Kids in these parts of Derbyshire among most likely to be obese in the UK

This post first appeared on Derby Telegraph. Read the original article.

Kids in Lowgates and Woodthorpe in Chesterfield are among the most likely in the country to be obese or overweight.

Figures from the annual National Child Measurement Programme show that a shocking 26 per cent of Year Six children (those aged 10 and 11) in the ward are considered obese, while a further 15 per cent are overweight.

It means more than two in every five are heavier than is considered healthy.

Similarly, 16 per cent of Reception-aged children (four-and-five-year-olds) in Lowgates and Woodthorpe are obese, and another 15 per cent are heavier than they should be.

The area not only has the highest rate of childhood obesity and excess weight in Derbyshire - it also ranks in the top two per cent of all council wards in England.

You can see how your ward compares by using our postcode-search gadget:

Caroline Cerny, alliance lead at Obesity Health Alliance, said: “These are extremely worrying numbers. Excess weight in childhood can lead to a number of health problems and often negatively affects children's self-esteem.

"Children with a weight classified as obese are much more likely to still be living with obesity as adults which can increase their risk of diseases like type-two diabetes, heart disease and cancer.

"But it doesn’t have to be like this. The Government can play a key role in shaping an environment that makes it easier for families to be healthier.

"We are pleased that the Government has recently announced plans to bring in new stricter rules about how and where unhealthy foods can be promoted, including a 9pm watershed on TV and online and removal of sugary foods from checkouts."

Measuring obesity in children is more complex than it is in adults.

While an adult with a BMI of 25 to 30 is overweight and one with a BMI of 30 or over is obese, a child's BMI naturally changes as they grow up and is different for boys and girls.

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As such, there is no fixed BMI cut-off for a child to be classed as overweight or obese; instead, their BMI is also compared to the range of BMIs seen for children of the same age and sex through growth charts.

Across the country, 20 per cent of 10-and-11-year-olds and 10 per cent of four-and-five-year-olds are obese, while a further 14 per cent of Year Six pupils and 13 per cent of kids in Reception are overweight.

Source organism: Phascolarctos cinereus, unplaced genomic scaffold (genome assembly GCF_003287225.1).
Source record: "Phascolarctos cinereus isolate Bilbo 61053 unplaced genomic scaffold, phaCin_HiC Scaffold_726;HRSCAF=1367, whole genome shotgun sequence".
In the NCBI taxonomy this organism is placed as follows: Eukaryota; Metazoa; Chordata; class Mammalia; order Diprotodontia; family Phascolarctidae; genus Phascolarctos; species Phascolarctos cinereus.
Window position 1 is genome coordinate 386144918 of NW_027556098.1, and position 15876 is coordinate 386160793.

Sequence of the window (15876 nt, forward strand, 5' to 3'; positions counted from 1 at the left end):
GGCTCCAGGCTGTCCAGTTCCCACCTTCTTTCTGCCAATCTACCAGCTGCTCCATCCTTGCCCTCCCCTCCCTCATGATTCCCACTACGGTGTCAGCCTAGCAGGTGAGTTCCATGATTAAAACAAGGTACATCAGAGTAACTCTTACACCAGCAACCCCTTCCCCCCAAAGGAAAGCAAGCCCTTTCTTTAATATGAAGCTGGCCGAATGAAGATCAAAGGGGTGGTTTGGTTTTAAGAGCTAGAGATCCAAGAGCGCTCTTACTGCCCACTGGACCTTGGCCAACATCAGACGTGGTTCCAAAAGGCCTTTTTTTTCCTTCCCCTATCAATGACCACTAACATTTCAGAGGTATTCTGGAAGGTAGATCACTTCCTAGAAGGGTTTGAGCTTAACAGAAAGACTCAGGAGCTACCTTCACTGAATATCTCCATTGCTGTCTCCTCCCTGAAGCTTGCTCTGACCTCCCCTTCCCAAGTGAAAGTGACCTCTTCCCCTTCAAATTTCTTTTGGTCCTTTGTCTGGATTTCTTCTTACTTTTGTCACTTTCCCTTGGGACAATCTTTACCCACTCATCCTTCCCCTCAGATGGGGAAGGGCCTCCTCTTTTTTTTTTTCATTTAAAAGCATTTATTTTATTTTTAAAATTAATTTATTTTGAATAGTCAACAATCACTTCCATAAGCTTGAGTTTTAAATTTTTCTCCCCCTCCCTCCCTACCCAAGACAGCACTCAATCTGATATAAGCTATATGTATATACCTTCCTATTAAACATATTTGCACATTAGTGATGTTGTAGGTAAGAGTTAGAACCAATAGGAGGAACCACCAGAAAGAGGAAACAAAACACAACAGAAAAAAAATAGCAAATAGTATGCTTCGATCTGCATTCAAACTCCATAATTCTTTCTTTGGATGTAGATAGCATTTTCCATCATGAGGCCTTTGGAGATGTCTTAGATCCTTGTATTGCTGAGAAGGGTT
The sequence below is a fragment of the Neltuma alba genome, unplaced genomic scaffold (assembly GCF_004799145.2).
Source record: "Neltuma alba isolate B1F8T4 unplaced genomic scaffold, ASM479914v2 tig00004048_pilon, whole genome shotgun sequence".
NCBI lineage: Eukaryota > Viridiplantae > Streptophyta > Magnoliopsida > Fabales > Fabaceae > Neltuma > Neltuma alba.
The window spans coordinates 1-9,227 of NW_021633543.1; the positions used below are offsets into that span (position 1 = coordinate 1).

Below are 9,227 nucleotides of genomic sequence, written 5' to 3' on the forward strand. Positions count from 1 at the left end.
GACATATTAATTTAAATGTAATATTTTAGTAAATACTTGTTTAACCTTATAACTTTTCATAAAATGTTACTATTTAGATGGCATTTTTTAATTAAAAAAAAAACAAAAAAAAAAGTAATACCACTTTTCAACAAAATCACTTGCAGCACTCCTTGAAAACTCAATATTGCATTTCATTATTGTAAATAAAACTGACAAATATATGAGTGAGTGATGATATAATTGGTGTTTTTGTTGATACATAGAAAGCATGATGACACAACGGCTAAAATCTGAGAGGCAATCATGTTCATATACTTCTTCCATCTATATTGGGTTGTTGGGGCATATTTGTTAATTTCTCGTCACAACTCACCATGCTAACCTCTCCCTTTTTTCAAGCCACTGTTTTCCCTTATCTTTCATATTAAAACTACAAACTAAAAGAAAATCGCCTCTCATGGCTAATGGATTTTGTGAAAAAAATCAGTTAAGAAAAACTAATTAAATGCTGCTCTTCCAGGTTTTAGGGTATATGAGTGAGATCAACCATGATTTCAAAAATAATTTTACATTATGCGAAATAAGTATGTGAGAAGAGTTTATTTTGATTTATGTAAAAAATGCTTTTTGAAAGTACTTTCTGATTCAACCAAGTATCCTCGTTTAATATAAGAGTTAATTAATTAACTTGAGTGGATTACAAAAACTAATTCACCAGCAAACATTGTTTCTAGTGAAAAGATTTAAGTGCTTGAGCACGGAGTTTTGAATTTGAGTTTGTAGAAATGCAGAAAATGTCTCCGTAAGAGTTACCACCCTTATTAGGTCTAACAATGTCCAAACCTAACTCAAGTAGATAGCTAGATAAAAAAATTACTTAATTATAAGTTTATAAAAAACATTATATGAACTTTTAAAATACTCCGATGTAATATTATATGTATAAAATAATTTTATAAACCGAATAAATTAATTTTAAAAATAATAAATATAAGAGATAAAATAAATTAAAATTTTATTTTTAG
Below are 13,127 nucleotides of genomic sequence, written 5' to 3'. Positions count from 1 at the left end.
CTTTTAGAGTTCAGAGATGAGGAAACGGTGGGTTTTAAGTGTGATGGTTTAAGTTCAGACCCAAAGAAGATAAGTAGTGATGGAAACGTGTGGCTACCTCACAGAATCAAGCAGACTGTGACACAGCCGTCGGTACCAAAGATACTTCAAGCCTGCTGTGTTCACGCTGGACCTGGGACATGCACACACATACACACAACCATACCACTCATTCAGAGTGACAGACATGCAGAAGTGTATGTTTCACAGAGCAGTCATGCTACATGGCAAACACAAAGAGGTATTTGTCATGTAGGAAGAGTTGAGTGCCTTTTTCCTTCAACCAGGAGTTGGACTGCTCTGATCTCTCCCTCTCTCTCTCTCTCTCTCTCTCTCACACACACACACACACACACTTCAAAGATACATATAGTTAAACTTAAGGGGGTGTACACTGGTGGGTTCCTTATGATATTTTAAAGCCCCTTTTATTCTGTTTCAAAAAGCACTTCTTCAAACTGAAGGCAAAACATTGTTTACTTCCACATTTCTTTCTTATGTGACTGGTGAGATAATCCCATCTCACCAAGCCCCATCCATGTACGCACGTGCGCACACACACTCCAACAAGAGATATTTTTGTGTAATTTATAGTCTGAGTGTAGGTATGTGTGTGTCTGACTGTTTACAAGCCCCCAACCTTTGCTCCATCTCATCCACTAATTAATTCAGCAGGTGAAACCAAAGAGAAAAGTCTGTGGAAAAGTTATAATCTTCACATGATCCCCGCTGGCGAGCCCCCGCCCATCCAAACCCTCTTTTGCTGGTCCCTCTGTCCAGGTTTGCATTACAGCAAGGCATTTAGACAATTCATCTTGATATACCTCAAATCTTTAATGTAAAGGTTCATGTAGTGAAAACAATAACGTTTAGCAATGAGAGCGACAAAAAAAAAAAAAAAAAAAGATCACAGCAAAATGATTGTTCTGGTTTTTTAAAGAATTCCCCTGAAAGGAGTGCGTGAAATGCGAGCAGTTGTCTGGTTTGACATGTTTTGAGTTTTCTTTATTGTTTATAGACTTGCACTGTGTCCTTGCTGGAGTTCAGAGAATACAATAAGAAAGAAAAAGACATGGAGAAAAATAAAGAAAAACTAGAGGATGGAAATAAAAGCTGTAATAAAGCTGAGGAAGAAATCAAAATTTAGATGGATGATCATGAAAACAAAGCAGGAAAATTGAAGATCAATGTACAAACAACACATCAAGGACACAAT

Many other wards in Derbyshire also see rates of obese and overweight children that exceed this national average.

Sinfin, in Derby, also has high proportions of children struggling with their weight - similar to Lowgates and Woodthorpe - with 29 per cent of children in Year Six and 13 per cent of Reception pupils considered obese.

A further 13 per cent of 10-and-11-year-olds and 13 per cent of four-and-five-year-olds in the ward are overweight.

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Meanwhile, Brampton and Walton, in North East Derbyshire, has the lowest proportion of childhood obesity and excess weight in Derbyshire - and one of the lowest rates in the country.

There, just 4 per cent of Reception kids and 13 per cent of those in Year Six are clinically obese, while a further 9 per cent of four-and-five-year-olds and 12 per cent of 10-and-11-year-olds are overweight.

The Government has recently announced measures to tackle childhood obesity, including a ban on the advertising of food high in fat, sugar or salt on television and online before 9pm.

The strategy also includes restricting volume promotions, ending the promotion of high-fat, high-sugar and high-salt products by volume and location, both online and in store, and introducing calorie labelling for food and drink in large restaurants, cafes and takeaways.

A Government spokesperson said: “We are determined to tackle the problem of obesity across all ages and this week launched a world leading strategy to help reduce obesity rates and help everyone live healthier lives.

“We have already made huge progress towards our goal of halving childhood obesity by 2030 – cutting sugar from half of drinks on sale, funding exercise programmes in schools and working with councils to tackle child obesity locally through our trailblazers.”

However, the Labour Party is sceptical of the announcement.

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Alex Norris MP, Labour’s Shadow Health and Social Care Minister, said: “Labour has long campaigned for radical action to tackle obesity.

“We’ve had big promises before from Tory ministers on banning junk food advertising only for measures to be kicked into the long grass of consultation.

“But an effective obesity strategy needs action, not consultation. The Tories have pared public health to the bone and people are paying the price for ten years of this complacency.”

Labour’s own analysis has highlighted an ongoing and growing problem, with 700 children in England admitted to hospital because of obesity between April 2018 and April 19 - the second-highest number on record.

They also found that less than half of children (47 per cent) were meeting current physical activity guidelines.

Meanwhile, early research has suggested that Covid-19 lockdowns worsen childhood obesity.

Last month, experts warned that the coronavirus lockdown could lead to a rise in obesity for a generation of kids, with a lack of exercise potentially leading to weight gain for many children.

https://www.derbytelegraph.co.uk/news/local-news/kids-parts-derbyshire-among-most-4387564